"A competition between nuclear waste dumps has pulled the Nuclear Regulatory Commission into an unusual reconsideration of its rules to allow moderately radioactive materials to be diluted into a milder category that is easier to bury."
Nuclear Power & Radiation
"The owners of a closed uranium mine near Golden have been ordered by the state health department to stop discharging polluted water into a creek that flows into a Denver-area reservoir."
"A nuclear reactor where a hidden leak caused near-catastrophic corrosion in 2002 has experienced a second bout of the same problem."
"Three months after the U.S. cancelled a plan to build a vast nuclear-waste repository in Nevada, the country's ad hoc atomic-storage policy is becoming clear in places like Wiscasset, Maine."
Following the hazards of dams, refineries, chemical plants, pipelines, and other infrastructure? Find story leads in this Department of Homeland Security report.
"For 11 years, the federal government has been burying nuclear waste in New Mexican salt beds at a place called WIPP, or the Waste Isolation Pilot Plant. It's waste from making atomic weapons. But now the government is looking for a place to put thousands of tons of spent fuel from reactors. These salt beds could be the place."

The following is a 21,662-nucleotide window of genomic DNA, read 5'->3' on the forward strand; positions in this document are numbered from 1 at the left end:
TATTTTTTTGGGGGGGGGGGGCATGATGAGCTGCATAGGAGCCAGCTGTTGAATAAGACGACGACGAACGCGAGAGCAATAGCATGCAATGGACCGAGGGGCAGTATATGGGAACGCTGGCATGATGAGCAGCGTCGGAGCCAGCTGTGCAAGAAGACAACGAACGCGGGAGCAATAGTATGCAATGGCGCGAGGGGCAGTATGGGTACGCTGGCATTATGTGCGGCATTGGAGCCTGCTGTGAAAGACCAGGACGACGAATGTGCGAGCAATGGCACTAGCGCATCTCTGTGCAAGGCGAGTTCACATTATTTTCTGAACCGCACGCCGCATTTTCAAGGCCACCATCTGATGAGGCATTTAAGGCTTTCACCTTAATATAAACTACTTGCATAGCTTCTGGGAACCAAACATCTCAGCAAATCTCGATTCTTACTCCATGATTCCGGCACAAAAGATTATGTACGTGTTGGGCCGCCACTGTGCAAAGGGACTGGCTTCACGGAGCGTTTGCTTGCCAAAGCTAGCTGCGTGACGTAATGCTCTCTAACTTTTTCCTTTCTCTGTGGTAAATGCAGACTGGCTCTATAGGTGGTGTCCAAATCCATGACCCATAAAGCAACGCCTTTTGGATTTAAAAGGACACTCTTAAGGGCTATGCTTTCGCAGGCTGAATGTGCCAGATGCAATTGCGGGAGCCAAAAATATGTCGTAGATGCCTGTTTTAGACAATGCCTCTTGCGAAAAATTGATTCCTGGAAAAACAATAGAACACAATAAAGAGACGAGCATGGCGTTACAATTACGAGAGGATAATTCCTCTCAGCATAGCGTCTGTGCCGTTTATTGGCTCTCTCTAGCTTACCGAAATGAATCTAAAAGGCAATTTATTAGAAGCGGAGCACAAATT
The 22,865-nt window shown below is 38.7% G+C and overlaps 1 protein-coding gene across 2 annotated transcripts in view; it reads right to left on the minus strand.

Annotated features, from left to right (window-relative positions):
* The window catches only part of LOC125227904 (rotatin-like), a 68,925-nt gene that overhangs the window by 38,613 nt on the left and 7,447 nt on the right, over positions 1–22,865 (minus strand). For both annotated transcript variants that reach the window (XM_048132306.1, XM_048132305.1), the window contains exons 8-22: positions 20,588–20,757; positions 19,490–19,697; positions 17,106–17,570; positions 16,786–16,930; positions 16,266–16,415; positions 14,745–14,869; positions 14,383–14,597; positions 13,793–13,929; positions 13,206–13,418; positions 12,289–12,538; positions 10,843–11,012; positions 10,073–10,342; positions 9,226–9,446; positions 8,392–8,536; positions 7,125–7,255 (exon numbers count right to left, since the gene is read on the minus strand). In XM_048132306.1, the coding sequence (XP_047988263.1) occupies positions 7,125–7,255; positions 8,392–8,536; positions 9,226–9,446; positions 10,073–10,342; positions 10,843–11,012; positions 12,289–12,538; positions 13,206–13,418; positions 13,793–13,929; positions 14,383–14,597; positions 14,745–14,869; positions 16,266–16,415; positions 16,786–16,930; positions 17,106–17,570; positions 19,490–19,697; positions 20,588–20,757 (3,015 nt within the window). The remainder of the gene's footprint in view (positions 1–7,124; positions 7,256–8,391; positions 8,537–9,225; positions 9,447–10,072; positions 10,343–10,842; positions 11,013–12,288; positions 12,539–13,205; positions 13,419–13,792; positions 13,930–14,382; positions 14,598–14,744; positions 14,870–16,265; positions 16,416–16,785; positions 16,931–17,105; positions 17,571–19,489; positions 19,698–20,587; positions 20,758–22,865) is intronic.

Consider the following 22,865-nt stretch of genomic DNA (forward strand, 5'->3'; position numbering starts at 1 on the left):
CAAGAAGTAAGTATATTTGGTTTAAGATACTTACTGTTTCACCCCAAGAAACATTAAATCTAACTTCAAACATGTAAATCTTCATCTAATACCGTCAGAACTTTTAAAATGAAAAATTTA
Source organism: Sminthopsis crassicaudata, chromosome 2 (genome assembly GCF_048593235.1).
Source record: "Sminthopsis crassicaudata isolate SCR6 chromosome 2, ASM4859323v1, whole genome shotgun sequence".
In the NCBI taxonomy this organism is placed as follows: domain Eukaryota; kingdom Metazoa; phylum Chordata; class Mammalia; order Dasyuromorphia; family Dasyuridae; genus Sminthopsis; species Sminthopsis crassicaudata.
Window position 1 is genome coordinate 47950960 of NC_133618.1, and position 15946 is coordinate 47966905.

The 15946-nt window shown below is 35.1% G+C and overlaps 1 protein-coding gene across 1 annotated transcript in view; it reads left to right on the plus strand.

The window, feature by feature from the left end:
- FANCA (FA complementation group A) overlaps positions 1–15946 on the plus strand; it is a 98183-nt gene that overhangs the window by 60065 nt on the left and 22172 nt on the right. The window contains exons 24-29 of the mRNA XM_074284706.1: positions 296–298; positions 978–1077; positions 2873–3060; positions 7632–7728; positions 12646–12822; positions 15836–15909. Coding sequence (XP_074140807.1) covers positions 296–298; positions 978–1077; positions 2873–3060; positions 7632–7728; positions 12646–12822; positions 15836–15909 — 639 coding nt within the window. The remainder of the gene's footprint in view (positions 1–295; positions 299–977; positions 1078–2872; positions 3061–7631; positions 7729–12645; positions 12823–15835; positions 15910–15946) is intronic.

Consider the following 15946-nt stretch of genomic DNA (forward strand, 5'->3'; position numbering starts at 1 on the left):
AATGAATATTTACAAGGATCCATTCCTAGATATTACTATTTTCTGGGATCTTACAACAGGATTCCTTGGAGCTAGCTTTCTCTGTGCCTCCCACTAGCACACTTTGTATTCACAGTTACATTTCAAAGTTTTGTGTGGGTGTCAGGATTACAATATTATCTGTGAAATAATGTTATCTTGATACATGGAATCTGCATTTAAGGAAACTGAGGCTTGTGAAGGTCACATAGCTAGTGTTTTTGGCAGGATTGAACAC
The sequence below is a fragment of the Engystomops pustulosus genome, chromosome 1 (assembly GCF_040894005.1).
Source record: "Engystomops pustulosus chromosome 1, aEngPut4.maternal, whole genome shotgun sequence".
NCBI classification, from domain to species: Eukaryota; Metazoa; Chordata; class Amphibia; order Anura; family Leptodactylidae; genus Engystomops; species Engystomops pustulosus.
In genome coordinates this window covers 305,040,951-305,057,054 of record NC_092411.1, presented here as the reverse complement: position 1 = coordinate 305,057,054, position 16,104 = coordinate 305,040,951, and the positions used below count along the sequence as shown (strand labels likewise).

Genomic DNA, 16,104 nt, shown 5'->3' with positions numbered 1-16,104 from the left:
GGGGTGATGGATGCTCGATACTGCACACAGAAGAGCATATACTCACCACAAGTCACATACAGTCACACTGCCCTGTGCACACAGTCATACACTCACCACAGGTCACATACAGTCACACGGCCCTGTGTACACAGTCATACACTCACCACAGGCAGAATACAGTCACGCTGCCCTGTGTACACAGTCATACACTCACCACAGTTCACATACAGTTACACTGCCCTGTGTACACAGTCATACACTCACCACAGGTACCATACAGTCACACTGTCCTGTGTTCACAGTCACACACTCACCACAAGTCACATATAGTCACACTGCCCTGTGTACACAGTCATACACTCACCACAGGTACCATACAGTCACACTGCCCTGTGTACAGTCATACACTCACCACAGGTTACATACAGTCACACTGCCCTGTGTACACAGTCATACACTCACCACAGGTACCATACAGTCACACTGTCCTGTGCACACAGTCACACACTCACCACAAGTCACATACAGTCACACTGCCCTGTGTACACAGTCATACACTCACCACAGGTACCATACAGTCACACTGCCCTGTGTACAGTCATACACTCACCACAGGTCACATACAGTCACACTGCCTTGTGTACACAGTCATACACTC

"A commission run jointly by Texas and Vermont, with a membership made up mostly of Gov. Rick Perry's appointees, could decide this summer to make Texas the potential resting place for radioactive waste from 36 states."
"Japan's Atomic Energy Agency says it has restarted a controversial nuclear reactor, more than 14 years after its operations were suspended."
The $2 billion in federal stimulus money was welcomed in southeastern Washington, where the government has been working for decades to clean up the Hanford nuclear complex. But newly hired workers on the project may be facing dangers because of inadequate training and precautions for the threat of deadly beryllium dust.
"Twenty concrete vaults sit side-by-side, like self-storage containers, next to the Oyster Creek nuclear power plant. These concrete tombs hold fuel cells, each containing 12-foot rods of enriched uranium. The rods are toxic and radioactive and were never intended to be stored here indefinitely, among Ocean County's 560,000 residents."